Music and Movements: Global Racket looks at Arab Spring

DJ Brian’s “Global Racket” is a show that looks at music and its influence around the globe.  Here he reflects on his “Arab Spring Show,” which aired June 13, from 7-10pm. You can find the full playlist here.

At the close of 2010, citizens of Tunisia began a clamor that grew to an uproar. Their collective uprising in the streets and online closed the dictatorship of Ben Ali, led to free elections and a new political era for Tunisia, and catalyzed a wave of similar protests from Morocco to Bahrain. But it was often music, especially the underground anti-government scene that worked at peril of imprisonment, that sparked the emotions of millions and got the crowds out on the street in the first place.

In fact, many credit a single rap for releasing the pent-up frustration of Tunisia: Rais Lebled, a tirade against corruption and poverty by rapper El General. He rants in the chorus: “Mr. President, your people are dead; so many people are eating from the garbage.” Not only did the song ring true in a music industry full of government-sponsored American rap knockoffs, but its anger permeated with a population that had had enough with the unjust in power. Eventually, Rais Lebled went from banned to most-played on radio stations and in shopping malls, and a newly-elected government official even professed a preference for the honesty of rap over traditional Tunisian music.

Soon after, the Libyan people followed Tunisia’s example. A (now-defunct) website, EnoughGhaddafi.com, sprung up to publish protest news and spread information around the world. One of its products was a mixtape, Mish B3eed, which combined the works of El General with the Libyan Ibn Thabit and others from around the Arab world. The website suffered multiple outages after regime attacks and the artists often got locked away, but their messages inspired others to speak out and furthered the spread of revolutions from country to country.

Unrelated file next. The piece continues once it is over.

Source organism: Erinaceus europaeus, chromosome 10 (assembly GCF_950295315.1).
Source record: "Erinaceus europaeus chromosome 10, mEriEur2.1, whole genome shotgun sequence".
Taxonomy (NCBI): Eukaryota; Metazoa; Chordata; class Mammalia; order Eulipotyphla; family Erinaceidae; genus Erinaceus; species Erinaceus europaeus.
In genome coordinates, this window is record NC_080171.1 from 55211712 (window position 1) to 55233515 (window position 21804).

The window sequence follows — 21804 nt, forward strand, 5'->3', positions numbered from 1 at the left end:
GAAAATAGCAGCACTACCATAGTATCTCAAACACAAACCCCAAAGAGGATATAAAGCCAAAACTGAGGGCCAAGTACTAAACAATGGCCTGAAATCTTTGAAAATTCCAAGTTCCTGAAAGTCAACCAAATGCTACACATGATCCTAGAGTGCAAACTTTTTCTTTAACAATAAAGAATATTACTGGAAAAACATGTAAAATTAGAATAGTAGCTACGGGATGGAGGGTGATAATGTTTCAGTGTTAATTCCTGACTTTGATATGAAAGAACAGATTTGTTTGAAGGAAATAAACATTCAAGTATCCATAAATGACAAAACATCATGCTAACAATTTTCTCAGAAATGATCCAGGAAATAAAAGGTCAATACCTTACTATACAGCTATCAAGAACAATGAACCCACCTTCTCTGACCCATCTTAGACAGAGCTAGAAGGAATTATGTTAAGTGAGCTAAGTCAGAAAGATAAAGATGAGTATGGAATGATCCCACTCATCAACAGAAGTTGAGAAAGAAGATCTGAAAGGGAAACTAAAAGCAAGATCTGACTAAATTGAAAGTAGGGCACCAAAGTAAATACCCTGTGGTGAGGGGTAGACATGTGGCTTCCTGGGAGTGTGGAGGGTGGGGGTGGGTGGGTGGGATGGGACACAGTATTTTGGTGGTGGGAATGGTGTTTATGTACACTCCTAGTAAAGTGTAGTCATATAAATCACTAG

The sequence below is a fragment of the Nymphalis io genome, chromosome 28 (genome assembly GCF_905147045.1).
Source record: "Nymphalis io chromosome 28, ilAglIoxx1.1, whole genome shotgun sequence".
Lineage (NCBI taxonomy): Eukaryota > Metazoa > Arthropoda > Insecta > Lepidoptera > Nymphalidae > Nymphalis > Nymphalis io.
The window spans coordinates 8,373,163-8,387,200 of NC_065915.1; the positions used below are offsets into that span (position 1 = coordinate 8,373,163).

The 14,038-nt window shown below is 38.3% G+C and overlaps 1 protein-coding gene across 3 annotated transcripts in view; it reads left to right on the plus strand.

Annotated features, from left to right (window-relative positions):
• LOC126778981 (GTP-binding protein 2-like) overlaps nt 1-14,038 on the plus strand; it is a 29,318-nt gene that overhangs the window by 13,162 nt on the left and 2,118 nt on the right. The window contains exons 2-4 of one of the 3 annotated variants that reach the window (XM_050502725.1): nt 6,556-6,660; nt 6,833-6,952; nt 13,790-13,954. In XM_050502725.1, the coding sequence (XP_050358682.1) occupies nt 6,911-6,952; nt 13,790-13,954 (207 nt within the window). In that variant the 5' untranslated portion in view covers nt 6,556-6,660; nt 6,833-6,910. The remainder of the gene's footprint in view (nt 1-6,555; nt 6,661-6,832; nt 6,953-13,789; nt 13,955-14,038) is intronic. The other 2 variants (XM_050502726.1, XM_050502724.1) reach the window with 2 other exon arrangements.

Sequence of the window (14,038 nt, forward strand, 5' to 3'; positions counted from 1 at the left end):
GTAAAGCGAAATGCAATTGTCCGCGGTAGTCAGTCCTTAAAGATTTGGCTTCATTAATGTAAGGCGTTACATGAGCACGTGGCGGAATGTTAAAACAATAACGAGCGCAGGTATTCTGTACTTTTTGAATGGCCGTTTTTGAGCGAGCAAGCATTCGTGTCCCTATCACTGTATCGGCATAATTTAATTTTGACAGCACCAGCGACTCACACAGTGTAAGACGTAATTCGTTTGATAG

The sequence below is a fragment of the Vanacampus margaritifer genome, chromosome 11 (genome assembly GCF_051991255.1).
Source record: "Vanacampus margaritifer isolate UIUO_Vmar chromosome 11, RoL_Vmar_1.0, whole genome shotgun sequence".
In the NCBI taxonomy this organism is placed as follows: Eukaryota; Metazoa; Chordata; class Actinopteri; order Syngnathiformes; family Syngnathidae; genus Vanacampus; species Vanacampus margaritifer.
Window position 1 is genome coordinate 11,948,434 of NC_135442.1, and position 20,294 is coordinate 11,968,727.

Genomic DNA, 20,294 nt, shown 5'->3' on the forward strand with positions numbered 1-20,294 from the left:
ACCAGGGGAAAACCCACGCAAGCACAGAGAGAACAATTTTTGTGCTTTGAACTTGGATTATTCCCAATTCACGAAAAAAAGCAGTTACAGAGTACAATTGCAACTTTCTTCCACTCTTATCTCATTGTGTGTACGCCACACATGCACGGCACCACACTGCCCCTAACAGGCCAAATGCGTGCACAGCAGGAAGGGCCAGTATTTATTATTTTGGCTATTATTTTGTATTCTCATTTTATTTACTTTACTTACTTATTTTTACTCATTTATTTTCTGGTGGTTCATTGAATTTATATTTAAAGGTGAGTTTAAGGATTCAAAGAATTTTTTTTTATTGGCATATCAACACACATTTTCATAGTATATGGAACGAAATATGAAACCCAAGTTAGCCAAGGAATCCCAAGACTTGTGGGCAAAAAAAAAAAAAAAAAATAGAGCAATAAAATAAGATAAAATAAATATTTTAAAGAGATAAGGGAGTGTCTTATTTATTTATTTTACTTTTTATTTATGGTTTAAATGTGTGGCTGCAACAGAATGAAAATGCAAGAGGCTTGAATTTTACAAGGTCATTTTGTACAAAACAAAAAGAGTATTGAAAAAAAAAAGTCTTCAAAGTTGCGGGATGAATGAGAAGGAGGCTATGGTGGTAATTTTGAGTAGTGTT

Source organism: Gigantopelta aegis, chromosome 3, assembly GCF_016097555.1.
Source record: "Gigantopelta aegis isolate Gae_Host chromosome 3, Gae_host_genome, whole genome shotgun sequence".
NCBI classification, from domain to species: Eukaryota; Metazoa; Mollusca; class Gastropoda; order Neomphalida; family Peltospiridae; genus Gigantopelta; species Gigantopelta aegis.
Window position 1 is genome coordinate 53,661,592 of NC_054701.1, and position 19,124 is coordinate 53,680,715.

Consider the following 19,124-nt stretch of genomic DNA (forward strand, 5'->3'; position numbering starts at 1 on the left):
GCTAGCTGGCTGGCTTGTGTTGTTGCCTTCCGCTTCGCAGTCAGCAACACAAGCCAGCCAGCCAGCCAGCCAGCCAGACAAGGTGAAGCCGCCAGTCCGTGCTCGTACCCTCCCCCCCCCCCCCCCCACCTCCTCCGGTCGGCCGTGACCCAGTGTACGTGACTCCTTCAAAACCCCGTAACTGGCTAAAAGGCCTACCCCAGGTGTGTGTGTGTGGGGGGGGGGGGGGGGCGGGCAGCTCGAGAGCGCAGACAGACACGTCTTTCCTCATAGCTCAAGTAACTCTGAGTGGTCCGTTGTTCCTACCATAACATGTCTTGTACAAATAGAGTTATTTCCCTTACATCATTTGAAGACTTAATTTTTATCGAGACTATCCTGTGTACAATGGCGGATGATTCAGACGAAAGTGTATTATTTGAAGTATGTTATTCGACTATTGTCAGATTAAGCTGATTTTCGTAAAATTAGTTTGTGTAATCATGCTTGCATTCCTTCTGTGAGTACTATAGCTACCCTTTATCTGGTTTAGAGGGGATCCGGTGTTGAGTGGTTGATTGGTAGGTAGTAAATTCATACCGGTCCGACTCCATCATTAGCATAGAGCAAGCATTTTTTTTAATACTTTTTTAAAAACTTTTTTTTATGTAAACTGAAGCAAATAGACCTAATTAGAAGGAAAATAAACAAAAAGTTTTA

And it wasn’t just new artists that sang out for the uprisings. Protesters found common ground in the songs of old activists, like Sheikh Imam in Egypt. Blind since infancy, Imam made a living by memorizing the Quran and reciting it at ceremonies, eventually accompanying himself on the lute-like oud. His musical career changed directions when he teamed with poet Ahmed Fouad Negm, and the duo began singing songs about poverty and the struggle of the common Egyptian. Their lyrics became uncomfortably rebellious and the two ended up in jail–it wasn’t until 16 years after Imam’s death that Egyptian protesters found his music again and turned songs like “Pretty Egypt” into anthems.

Protestors in Tahrir Square, Cairo. Peter Macdiarmid/Getty Image

The momentum of the uprising fought against the stiffness of both an undemocratic system and the emotionless music that it supports. The Saudi sultanate lets songs like Blak Royalty’s “Love Letter to Prince Sultan” pass as legitimate entertainment, despite its tired hooks and overwhelming sap. On the other side, Bahrain’s music industry stood together to speak about the democratic uprisings in their country, but only succeeded in publishing “Bahrain Unite.” Their message of reconciliation trumps any indictment of an unjust government, since all the musicians involved knew well the punishments for speaking out sincerely. Maybe it’s due to the lack of centralized media opposition that the Saudis helped Bahrain to brutally crush the rebellion only days after “Bahrain Unite” came out.

So, the many musicians that spoke out against oppression had to speak when most media towed the government line. But from Emel Mathlouthi singing at Tunisian protests and later at the Nobel Peace Prize ceremony, to Omar Offendum rapping out the feelings of millions in Egypt, the musical world largely gave structure to the rumblings of upheaval in the public mind. Ex-pats like Lowkey and Khaled M. spread the word internationally, and signaled to the protesters that the world was listening. On streetsides and websites, songs about the revolutions took hold to get everyone involved.

I’m working to get history like this out on the air because most American radio doesn’t. If you’re lucky enough to live in central New Jersey, you have access to one of the most unique voices in the media today. If not, I’m glad you have the webstream. Tune in to WPRB any day, any night to hear me and others share stories on the air. For more of my show, Global Racket, tune in to WPRB any Monday this summer from 7 to 10 pm.